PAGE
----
Presentation #102.400 in the session Poster Session.
Thousands of exoplanets have now been discovered with a huge range of masses, sizes and orbits. However, the essential nature of these planets remains largely mysterious. We have poor observational insights into how the chemistry of a planet is linked to its formation environment, or how the type of host star drives the processes controlling the planet’s birth and evolution.
Current facilities have begun the reconnaissance of exoplanetary atmospheres. The Hubble Space Telescope (HST) has been utilised to conduct observations of tens of worlds, with a wide variety of planet sizes and temperatures. These data have allowed for the first “population” studies of exoplanet atmospheres to be undertaken. The G141 grism of the Wide Field Camera 3 (WFC3), which provides sensitivity to water in these atmospheres, has been central to these efforts and has characterised planets in both transmission and emission.
I will discuss the latest outcomes of homogenous population studies with HST WFC3, highlighting the key results and findings in the search for chemical trends as a function of the bulk parameters of a planet. Furthermore, the limitations of current approaches will be presented, including data quality, the potential biases in the current analysis methods, and lack of rigorous population-level target selection.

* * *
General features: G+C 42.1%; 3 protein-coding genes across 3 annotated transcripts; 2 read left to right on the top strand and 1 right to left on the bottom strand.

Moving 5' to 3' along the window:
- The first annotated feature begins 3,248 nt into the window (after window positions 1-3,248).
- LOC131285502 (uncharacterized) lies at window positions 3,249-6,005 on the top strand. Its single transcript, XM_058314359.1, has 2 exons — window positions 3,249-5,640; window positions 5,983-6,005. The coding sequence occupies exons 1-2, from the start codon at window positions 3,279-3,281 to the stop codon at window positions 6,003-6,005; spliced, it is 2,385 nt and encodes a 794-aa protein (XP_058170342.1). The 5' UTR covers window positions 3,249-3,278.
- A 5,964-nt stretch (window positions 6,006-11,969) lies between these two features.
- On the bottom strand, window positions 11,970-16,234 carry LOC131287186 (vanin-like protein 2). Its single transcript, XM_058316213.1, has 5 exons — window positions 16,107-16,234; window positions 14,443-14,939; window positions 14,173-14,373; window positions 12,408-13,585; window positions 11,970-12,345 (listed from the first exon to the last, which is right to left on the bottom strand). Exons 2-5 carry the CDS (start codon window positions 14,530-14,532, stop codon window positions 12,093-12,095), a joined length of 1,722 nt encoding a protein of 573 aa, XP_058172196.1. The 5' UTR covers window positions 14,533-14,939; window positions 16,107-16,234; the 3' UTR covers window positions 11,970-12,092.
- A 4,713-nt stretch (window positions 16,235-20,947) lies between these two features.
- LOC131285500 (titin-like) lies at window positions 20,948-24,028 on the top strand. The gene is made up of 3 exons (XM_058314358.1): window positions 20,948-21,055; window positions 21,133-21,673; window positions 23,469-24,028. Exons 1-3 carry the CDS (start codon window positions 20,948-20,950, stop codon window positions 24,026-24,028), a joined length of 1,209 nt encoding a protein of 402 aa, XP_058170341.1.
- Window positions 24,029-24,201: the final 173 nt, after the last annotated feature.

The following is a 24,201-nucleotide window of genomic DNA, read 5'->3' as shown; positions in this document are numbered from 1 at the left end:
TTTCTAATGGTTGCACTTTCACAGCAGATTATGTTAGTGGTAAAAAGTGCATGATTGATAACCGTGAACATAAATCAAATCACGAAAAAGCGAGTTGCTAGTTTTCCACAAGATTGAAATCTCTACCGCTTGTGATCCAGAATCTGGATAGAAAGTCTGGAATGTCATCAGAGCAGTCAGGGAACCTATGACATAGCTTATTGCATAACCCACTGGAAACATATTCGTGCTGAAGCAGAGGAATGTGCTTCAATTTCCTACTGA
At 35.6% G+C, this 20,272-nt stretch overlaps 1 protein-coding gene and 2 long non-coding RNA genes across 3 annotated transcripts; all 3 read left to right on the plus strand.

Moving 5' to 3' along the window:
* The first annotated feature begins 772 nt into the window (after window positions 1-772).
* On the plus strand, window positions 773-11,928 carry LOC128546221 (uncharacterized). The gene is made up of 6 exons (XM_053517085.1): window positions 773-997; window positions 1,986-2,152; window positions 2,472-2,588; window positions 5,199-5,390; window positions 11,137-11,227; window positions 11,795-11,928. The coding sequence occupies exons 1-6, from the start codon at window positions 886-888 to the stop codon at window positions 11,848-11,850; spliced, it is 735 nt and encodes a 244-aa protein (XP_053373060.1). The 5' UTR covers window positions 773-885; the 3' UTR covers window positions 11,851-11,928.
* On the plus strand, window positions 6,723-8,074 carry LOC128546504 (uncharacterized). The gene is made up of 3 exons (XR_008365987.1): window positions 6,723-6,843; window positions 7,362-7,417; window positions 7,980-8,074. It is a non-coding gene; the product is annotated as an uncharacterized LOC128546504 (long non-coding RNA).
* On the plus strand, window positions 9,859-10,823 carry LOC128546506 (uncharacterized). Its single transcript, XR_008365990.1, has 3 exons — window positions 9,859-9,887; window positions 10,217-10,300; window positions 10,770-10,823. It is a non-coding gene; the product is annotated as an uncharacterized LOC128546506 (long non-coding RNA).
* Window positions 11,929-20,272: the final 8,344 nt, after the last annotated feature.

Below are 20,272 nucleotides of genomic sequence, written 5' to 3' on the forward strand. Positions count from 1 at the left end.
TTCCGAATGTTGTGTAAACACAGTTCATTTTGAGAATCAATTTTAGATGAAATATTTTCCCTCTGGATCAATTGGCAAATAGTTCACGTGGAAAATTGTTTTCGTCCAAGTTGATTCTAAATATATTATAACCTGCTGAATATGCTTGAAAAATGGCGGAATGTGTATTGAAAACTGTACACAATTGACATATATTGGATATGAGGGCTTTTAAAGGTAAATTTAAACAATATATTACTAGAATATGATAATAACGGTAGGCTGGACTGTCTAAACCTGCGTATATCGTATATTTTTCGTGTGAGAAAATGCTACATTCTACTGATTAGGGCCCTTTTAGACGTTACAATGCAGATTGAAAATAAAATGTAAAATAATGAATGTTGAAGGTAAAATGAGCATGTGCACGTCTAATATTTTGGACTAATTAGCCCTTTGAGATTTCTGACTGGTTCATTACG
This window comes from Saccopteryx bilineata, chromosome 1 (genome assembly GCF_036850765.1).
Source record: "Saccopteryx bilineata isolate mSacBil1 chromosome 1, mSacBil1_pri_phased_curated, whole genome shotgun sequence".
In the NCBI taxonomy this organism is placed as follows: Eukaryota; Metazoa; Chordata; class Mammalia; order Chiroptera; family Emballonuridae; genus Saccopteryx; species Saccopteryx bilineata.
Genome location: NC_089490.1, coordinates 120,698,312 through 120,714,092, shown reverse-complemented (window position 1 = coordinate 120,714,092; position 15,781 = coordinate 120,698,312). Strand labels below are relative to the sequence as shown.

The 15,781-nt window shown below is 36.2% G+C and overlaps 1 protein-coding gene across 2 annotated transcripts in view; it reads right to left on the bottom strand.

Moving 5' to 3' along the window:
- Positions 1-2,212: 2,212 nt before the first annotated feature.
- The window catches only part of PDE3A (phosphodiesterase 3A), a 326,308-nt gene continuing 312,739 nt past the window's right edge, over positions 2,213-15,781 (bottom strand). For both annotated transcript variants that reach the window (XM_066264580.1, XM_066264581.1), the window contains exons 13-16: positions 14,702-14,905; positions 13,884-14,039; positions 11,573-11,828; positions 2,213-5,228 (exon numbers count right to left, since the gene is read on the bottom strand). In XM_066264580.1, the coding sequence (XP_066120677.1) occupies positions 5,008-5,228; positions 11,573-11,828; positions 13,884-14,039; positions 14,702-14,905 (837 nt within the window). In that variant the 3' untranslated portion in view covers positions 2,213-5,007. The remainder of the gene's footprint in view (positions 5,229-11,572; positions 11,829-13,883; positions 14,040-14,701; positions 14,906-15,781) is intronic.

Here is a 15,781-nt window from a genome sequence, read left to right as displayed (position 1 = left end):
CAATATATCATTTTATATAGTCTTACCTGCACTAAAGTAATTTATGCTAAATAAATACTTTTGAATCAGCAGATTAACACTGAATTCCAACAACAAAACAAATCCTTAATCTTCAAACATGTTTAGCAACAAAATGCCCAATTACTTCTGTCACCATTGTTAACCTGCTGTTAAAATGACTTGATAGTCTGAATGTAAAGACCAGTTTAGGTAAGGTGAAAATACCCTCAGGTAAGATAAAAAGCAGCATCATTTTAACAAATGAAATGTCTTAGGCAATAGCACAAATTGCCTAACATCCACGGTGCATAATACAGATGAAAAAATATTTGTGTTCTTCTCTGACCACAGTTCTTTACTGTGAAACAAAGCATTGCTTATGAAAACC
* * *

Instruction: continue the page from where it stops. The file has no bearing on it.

In the next few years, the quality and quantity of space-based data will drastically increase thanks to JWST, Twinkle and Ariel. These new facilities will probe the atmospheres of hundreds of planets in unprecedented detail, triggering a substantial shift in our understanding of planetary science on a galactic scale. However, to maximise the science yield of these missions, and be sure that the data is correctly interpreted, we must learn lessons from the currently available datasets.
I will discuss how we can use the results and, at times, failings of these previous endeavours to develop clear strategies for target selection and data analysis. Additionally, I will present projects which seek to understand the key capabilities and niches of these space-based observatories, to help develop strategies to exploit the synergies and complementarities between different facilities in an attempt to construct a meticulous chemical survey of exoplanet atmospheres.